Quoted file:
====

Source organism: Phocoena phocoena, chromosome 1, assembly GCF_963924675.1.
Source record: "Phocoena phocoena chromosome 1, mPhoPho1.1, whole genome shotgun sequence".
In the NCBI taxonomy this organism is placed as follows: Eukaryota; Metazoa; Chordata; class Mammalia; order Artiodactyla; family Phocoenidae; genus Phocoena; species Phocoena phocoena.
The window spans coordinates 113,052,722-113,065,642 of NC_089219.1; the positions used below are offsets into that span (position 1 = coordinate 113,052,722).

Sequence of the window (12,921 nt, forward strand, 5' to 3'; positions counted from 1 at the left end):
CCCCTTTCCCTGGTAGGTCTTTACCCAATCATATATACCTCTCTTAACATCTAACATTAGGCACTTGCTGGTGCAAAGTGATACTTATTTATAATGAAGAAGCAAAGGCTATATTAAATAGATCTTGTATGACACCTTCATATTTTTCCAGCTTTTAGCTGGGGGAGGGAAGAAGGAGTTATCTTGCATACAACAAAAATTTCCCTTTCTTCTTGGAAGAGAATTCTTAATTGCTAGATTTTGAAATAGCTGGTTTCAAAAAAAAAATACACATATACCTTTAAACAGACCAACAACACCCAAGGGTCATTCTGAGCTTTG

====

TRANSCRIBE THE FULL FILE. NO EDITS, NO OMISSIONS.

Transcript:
Source organism: Phocoena phocoena, chromosome 1, assembly GCF_963924675.1.
Source record: "Phocoena phocoena chromosome 1, mPhoPho1.1, whole genome shotgun sequence".
In the NCBI taxonomy this organism is placed as follows: Eukaryota; Metazoa; Chordata; class Mammalia; order Artiodactyla; family Phocoenidae; genus Phocoena; species Phocoena phocoena.
The window spans coordinates 113,052,722-113,065,642 of NC_089219.1; the positions used below are offsets into that span (position 1 = coordinate 113,052,722).

Sequence of the window (12,921 nt, forward strand, 5' to 3'; positions counted from 1 at the left end):
CCCCTTTCCCTGGTAGGTCTTTACCCAATCATATATACCTCTCTTAACATCTAACATTAGGCACTTGCTGGTGCAAAGTGATACTTATTTATAATGAAGAAGCAAAGGCTATATTAAATAGATCTTGTATGACACCTTCATATTTTTCCAGCTTTTAGCTGGGGGAGGGAAGAAGGAGTTATCTTGCATACAACAAAAATTTCCCTTTCTTCTTGGAAGAGAATTCTTAATTGCTAGATTTTGAAATAGCTGGTTTCAAAAAAAAAATACACATATACCTTTAAACAGACCAACAACACCCAAGGGTCATTCTGAGCTTTG